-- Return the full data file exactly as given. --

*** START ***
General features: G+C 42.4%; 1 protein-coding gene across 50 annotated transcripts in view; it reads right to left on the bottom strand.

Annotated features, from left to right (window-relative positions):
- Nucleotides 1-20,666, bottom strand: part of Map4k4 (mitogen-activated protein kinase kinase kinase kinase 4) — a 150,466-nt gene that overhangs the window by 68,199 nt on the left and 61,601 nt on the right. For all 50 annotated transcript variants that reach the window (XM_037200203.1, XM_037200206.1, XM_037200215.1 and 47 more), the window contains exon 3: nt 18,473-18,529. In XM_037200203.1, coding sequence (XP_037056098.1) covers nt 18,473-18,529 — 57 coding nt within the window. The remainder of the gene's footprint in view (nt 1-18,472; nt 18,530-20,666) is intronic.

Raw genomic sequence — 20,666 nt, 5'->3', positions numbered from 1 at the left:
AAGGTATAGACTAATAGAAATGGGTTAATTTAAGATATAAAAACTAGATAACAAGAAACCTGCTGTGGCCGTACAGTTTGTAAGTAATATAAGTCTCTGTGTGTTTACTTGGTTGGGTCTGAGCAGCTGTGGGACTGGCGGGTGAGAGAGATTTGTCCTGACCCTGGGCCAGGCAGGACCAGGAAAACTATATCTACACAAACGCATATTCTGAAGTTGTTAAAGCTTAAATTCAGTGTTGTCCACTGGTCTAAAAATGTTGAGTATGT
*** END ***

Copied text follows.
General features: G+C 42.4%; 1 protein-coding gene across 50 annotated transcripts in view; it reads right to left on the bottom strand.

Annotated features, from left to right (window-relative positions):
- Nucleotides 1-20,666, bottom strand: part of Map4k4 (mitogen-activated protein kinase kinase kinase kinase 4) — a 150,466-nt gene that overhangs the window by 68,199 nt on the left and 61,601 nt on the right. For all 50 annotated transcript variants that reach the window (XM_037200203.1, XM_037200206.1, XM_037200215.1 and 47 more), the window contains exon 3: nt 18,473-18,529. In XM_037200203.1, coding sequence (XP_037056098.1) covers nt 18,473-18,529 — 57 coding nt within the window. The remainder of the gene's footprint in view (nt 1-18,472; nt 18,530-20,666) is intronic.

Raw genomic sequence — 20,666 nt, 5'->3', positions numbered from 1 at the left:
AAGGTATAGACTAATAGAAATGGGTTAATTTAAGATATAAAAACTAGATAACAAGAAACCTGCTGTGGCCGTACAGTTTGTAAGTAATATAAGTCTCTGTGTGTTTACTTGGTTGGGTCTGAGCAGCTGTGGGACTGGCGGGTGAGAGAGATTTGTCCTGACCCTGGGCCAGGCAGGACCAGGAAAACTATATCTACACAAACGCATATTCTGAAGTTGTTAAAGCTTAAATTCAGTGTTGTCCACTGGTCTAAAAATGTTGAGTATGT